One of my earliest memories was catching a ride on horse drawn cart down St Patrick St with my cousins. The cart made deliveries around town. Oil crises had made it wise to retain it then. We would be on our way to get the paper for Grandad. Sometimes we had money for an ice-pop. We used it to buy Kalkitos. This was a mini artists kit where one could transfer little premade images onto a colourful background by rubbing hard with a pencil or a pen. We spent hours at it and were convinced that it was a Greek invention on account of the name and that Greece had just joined the EEC. This is what we were told, eight years after Ireland joined the EEC in 1973.

Every summer all the cousins would gather in a meitheal with uncles and neighbours to help save the hay in the window of a few days or a week of dry weather. Long days following a tractor flipping bales punctuated with hang sangwidges and forty-ounce whiskey bottles of tea. The older men would talk about prices and politics. I could never really follow except that the EEC was a good thing for prices. On the telly and radio at the time another farmer and noted economist by the name of Crotty was always campaigning against the integration and extension of the EEC. He felt that Ireland would lose identity in a super state with former colonial powers. He always failed but not without trying. He made us think hard about what was otherwise boring for many.

After the Iberian extension of the EEC, Spanish students started to come to learn English, but it was too late as we had moved on to more mechanised methods of farming. They would probably not have been up to the work anyway. Not because they were Spanish but because they were city kids. We didn’t have much time for city kids.

Our town became twinned with a town of about the same size outside Paris. It was a twinning of apples and pears. We had very little in common but there were many exchanges and plenty of us became handy with the French language.

During my university times in Dublin, Yugoslavia was falling apart, and I shared a flat with two students from Serbia who did not want to get conscripted for the war in Bosnia. They professed to hate Albanians for some reason I could not fathom. I could also not understand why Europe stood by and did nothing to stop the conflicts in Yugoslavia, leaving it to the US to step in and sort it out. The same happened with the US in Northern Ireland albeit the fact that both Ireland and Britain were in the EU went a long way to smoothening the transition to peace.

By the time the Nordic expansion came (taking Austria with it), I was living over in Belgium. I met an Austrian called Bertl who told me about the terrible things the Soviets did in their villages during the brief time they were in Austria. He couldn’t explain to me why or tell me what went on before.

A few years later my little daughter observed as I put together a shelf from IKEA. I battered my thumb with a hammer, provoking an owafuck to emerge from my mouth. She wandered off and when asked by her mother where dada was, explained:  er arbeitet am owafuck-shelf.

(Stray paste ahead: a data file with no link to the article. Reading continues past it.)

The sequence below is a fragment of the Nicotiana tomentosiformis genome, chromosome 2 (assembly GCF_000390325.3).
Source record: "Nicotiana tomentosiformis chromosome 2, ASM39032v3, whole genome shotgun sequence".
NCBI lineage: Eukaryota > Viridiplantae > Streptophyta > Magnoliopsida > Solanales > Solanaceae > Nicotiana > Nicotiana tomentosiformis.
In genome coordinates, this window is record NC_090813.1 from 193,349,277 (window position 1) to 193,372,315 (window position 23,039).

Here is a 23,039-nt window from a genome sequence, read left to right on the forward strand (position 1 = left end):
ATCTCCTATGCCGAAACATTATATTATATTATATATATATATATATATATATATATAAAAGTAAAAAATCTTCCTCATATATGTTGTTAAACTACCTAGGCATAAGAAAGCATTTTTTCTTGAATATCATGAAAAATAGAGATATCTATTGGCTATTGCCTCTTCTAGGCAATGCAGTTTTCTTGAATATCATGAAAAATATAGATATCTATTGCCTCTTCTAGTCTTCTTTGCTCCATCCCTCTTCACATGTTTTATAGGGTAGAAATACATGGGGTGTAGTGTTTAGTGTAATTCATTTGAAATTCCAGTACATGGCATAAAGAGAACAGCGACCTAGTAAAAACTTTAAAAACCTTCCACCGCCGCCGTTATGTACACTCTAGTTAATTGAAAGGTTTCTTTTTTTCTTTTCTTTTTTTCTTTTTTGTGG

There was a pile of work coming through the door of the law firm I was employed in around then too. All to do with getting the next group (all ten of them) of countries from Central, Eastern and Southern Europe ready for adherence to the EU. To make all their laws comply with the acquis communataire we took templates, trimmed them here and there before they were put through the legislative hoppers of the different countries where some were changed drastically and others not at all. Identity was not the largest issue for those countries at that time. Since then, they have been spending a lot of effort straightening things out, like when you get an off the shelf outfit – some bits you have tailored, others you grow into. The result is that some countries to the east have put their people into straitjackets which were not in the original EU wardrobe. One hopes that they will outgrow them over time and get a better fitting suit.

Every year we go on holidays to Croatia, the most recent country to join the EU. Croatia will have the euro already next January. This year we will be bringing the three Ukrainian teenagers that live with us in Belgium on holiday to Croatia. They have never said that they hate the Russians. They just want the invaders to leave so that they can go home.

As for identity, I was born the day after Ireland joined the EU on the 1st January 1973. I have lived more than half my life outside of Ireland yet I will always be Irish. I will always be European too. Our kids call themselves TCKs or Third Culture Kids – half Irish, half German, full European.

In Europe it is our great freedom and privilege to have one or more identities and to have strong and free debate on all political matters that impact our daily lives. We must never forget this.

In partnership with the Irish Foreign Ministry as part of the Communication Europe Initiative, our Ireland EU 50 series is a selection of unique stories from writers from Ireland and elsewhere. The CEI was established in 1995 to raise awareness about the European Union and to improve the quality and accessibility of public information on European issues.
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James Candon
Trying to bring people together to build a competitive and diverse Europe.

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    1 Comment

    1. James’s words clearly express what it means to be European in 2022. While countries have joined the EU family at various times over the decades, I find James’s message of providing an equal welcome to those inside the EU or to those who remain outside the family as true “meitheal”.

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